Changing epistemologies under conditions of social change in two Arab communities in Israel

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9 Scopus citations

Abstract

The study of epistemic thinking focuses on how people understand and coordinate objective and subjective aspects of knowing and make sense of multiple and discrepant knowledge claims. Typically described in terms of normative development, cross-cultural studies show differences in epistemic development and characteristics of epistemic thinking. This study focuses on within-culture variations of epistemic thinking, with the assumption that social change will produce changes in development. Arab society in Israel has undergone notable change over the last half century. In this cross-sectional research design, cross-generational comparison and rural–urban comparison were used as proxies for longitudinal social change. Three generations of Muslim Arab women in a village in Israel (20 adolescents, 20 mothers and 20 grandmothers) and 20 Muslim Arab adolescents from a large, mixed city in the same region responded to six dilemmas invoking epistemic thinking. Village adolescents were more subjectivist than their mothers and grandmothers. Sociodemographic characteristics representing greater exposure to diverse people and ideas accounted for generational differences. Both urban and rural adolescents tended towards subjectivist perspectives, and they did not differ. Parents’ education levels emerged as the sociodemographic variables most consistently related to epistemic thinking. Epistemic thinking mediated the relationship between generation and gender role/cross-sex relation values.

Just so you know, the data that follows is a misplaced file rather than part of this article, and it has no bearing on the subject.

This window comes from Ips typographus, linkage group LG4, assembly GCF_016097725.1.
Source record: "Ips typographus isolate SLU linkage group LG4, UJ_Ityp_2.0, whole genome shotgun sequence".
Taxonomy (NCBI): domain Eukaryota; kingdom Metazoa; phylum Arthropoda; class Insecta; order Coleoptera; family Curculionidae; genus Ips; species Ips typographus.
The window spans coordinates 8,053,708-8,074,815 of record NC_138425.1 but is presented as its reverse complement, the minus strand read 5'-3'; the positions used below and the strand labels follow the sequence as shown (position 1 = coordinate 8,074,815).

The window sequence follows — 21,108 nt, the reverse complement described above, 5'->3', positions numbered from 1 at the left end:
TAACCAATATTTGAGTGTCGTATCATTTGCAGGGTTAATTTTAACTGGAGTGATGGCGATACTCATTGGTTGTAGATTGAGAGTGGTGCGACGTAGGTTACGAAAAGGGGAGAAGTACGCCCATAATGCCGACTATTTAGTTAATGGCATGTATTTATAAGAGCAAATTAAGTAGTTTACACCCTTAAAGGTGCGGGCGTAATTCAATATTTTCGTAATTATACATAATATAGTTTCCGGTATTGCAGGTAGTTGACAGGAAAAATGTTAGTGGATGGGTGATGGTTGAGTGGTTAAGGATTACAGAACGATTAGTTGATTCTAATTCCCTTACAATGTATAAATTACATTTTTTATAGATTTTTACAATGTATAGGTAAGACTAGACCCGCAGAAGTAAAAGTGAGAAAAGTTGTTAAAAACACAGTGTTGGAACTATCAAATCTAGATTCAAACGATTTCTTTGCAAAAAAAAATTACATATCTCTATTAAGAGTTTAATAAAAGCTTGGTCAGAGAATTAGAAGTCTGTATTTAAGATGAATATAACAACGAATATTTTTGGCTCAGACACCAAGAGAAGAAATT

Original languageEnglish
Pages (from-to)29-36
Number of pages8
JournalInternational Journal of Psychology
Volume50
Issue number1
DOIs
StatePublished - 1 Feb 2015

Keywords

  • Adolescent development
  • Arabs in Israel
  • Cultural psychology
  • Epistemic thinking
  • Intergenerational change
  • Societal change
  • Urban-rural

ASJC Scopus subject areas

  • Arts and Humanities (miscellaneous)
  • Psychology (all)

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